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5 Ways to Take Charge of Your Disease

5 Ways to Take Charge of Your Disease

For nearly 20 years psoriasis had me in a state of mental solitude. I felt alone, ashamed, and as though no one would understand my condition. I lacked self-esteem, confidence, and love for myself.

In the early 90's, I encountered psoriasis at the age of seven after a bad case of chicken pox triggered my disease. At that age it was very hard for me to comprehend what was happening with my immune system and it was therefore hard for me to explain the inflamed, flaky, patches to others. To avoid questioning, I tried my best to hide my skin at all cost. I have several stories on how I have been mistreated and discriminated against but I also have stories where I conquered my fears of psoriasis and won in the face of adversity with things concerning my disease.

For years I thought the best way to fight my psoriasis was to visit my doctor while hiding my disease and remaining silent about it. I figured if no one knew I had it, things would be easier. I realized this approach was not conducive to my overall wellbeing. Four years ago I started to speak out about my disease and from there I became extremely active with the psoriasis community. After reflecting on my own life and speaking with others, here are five things I learned that have helped me to cope with psoriasis:

1. Find An Online Psoriasis Support Group

The traditional forms of in-person support groups have somewhat become a thing of the past. However, there are a lot of great support groups online for psoriasis sufferers. I joined an online support group back in 2011 and it seriously changed my outlook. For the first time in my life hundreds of others with psoriasis were at my fingertips. Since then I have also joined many support groups on Facebook. I have formed very genuine relationships with many psoriasis sufferers and have met many in person. Finding others is the key to giving you strength to fight your disease.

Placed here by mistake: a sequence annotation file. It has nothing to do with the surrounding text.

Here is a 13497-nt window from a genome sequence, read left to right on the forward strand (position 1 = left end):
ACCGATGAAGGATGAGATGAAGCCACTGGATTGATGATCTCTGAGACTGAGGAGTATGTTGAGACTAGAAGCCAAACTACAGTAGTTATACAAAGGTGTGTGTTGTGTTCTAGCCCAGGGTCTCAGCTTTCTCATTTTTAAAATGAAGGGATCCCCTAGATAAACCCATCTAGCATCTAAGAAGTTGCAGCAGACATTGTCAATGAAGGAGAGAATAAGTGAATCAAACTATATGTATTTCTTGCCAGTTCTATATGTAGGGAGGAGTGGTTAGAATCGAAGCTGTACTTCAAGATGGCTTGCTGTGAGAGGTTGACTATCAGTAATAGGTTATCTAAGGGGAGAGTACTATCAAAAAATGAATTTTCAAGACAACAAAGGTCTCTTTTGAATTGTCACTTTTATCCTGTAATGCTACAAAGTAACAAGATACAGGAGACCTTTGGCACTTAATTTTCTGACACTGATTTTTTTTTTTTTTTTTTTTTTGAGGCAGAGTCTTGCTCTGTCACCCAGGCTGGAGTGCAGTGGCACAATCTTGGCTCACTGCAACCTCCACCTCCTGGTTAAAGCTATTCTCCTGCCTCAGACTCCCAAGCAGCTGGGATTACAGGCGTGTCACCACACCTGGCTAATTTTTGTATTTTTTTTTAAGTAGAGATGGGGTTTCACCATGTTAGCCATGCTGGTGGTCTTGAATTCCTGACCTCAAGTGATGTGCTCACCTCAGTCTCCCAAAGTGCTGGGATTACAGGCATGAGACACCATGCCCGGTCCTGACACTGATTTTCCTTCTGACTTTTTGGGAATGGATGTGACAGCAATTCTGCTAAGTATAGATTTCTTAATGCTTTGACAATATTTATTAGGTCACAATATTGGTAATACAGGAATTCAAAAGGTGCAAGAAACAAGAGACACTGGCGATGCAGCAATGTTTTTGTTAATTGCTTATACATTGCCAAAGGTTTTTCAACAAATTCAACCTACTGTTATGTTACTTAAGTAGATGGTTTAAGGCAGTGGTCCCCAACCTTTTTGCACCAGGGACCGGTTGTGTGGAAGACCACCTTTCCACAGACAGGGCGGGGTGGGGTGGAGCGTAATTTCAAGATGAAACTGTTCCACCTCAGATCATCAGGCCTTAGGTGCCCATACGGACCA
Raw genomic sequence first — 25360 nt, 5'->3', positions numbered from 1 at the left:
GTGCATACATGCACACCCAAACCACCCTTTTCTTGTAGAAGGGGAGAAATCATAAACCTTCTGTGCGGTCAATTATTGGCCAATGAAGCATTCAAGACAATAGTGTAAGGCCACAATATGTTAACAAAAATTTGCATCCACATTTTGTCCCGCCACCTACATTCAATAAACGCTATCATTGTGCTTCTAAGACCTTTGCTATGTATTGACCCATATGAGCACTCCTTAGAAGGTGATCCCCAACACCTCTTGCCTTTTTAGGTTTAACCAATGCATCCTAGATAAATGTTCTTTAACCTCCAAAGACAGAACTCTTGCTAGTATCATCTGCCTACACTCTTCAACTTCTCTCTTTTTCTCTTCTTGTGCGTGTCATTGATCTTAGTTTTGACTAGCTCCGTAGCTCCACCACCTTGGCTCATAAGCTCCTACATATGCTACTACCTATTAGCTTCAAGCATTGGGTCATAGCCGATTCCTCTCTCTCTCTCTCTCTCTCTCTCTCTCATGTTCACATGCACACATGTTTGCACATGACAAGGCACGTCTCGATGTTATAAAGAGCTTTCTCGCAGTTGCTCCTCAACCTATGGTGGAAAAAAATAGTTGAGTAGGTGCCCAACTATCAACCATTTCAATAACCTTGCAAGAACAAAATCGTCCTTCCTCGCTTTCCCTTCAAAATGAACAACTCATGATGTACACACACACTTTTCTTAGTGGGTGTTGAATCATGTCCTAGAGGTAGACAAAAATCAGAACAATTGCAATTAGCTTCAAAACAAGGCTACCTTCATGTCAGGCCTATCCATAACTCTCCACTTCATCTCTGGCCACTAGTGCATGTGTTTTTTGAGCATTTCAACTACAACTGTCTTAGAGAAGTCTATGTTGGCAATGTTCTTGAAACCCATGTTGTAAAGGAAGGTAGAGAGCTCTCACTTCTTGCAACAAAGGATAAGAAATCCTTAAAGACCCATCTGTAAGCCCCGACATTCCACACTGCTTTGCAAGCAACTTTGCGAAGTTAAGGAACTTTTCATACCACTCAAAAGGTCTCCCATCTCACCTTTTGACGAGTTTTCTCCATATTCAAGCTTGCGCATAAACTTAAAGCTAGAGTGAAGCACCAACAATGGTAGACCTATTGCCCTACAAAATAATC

2. Find An Organization

There are several organizations who dedicate their time and funds only to psoriasis suffers:

  • National Psoriasis Foundation (NPF)
  • International Federation of Psoriasis Associations (IFPA)
  • Psoriasis and Psoriatic Arthritis Alliance (PAPAA)

These organizations do their best to help improve the quality of life of many psoriasis sufferers, whether that’s by funding research, allowing our voices to be heard by stakeholders, or simply giving us advice on how to better manage the disease. I have personally worked with the first two organizations and I am a witness to the great work they do for patients.

3. Join a Walk/Run for Psoriasis

Every year the NPF has walks all over the United States that have raised close to 10-million dollars thus far. These funds help with research to find a cure and a variety of patient initiatives. If you don’t want to start a team or donate money, these walks are a great place to come and meet other people in your community who also have psoriasis. Last year I discovered there were no walks in Atlanta, GA for people with psoriasis. I contacted the NPF and advised that Atlanta would be a great place to have a walk. Since then, we have had two walks raising over $80,000 with more than 450 people in attendance. Check out www.TeamNPF.org to find out more. This is not only a great place to meet with patients, you also have the chance to connect on a personal level with local dermatologists who attend the event. I reconnected with a doctor at my first walk, who is now responsible for clearing my skin by almost 90%.

4. Do Your Homework

Finding the right doctor, is like finding the right mate. You need someone who understands you and gives you the best treatment and your relationship with your doctor should not be any different. I had to shuffle through a number of doctors before I found the right one for me. I would recommend going to a doctor that specializes in psoriasis. Also take a look at online reviews to see what other patients are saying. You should also consider tracking your symptoms with an app like MyPso which you can take with you to your appointment for the Doctor to review. Simply go to iTunes or the Google Play store and search “MyPso”.

5. Tell Your Story

I understand this tip might be a hard one for some, and may seem unattainable. But it’s one of the steps you should take in order to fully accept your disease. Telling my story helped me tremendously in my journey, but I realize everyone does not have to tell their story in the same way. After telling my story I found that a lot of people were dealing with similar body issues, and could relate to my journey. Telling your story doesn’t have to be super complicated; it can be as simple as expressing yourself to family and friends, your doctor or spreading the word on social media. Choose methods that you are comfortable with and empower you the most.


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Alisha Bridges is a paid spokesperson by LEO Pharma Inc. The views expressed are her own and do not reflect those of LEO Pharma Inc.

Any suggestions made are not intended to replace the advice of a qualified medical professional. Please consult your healthcare provider prior to making any changes to your treatment, exercise or diet routine.
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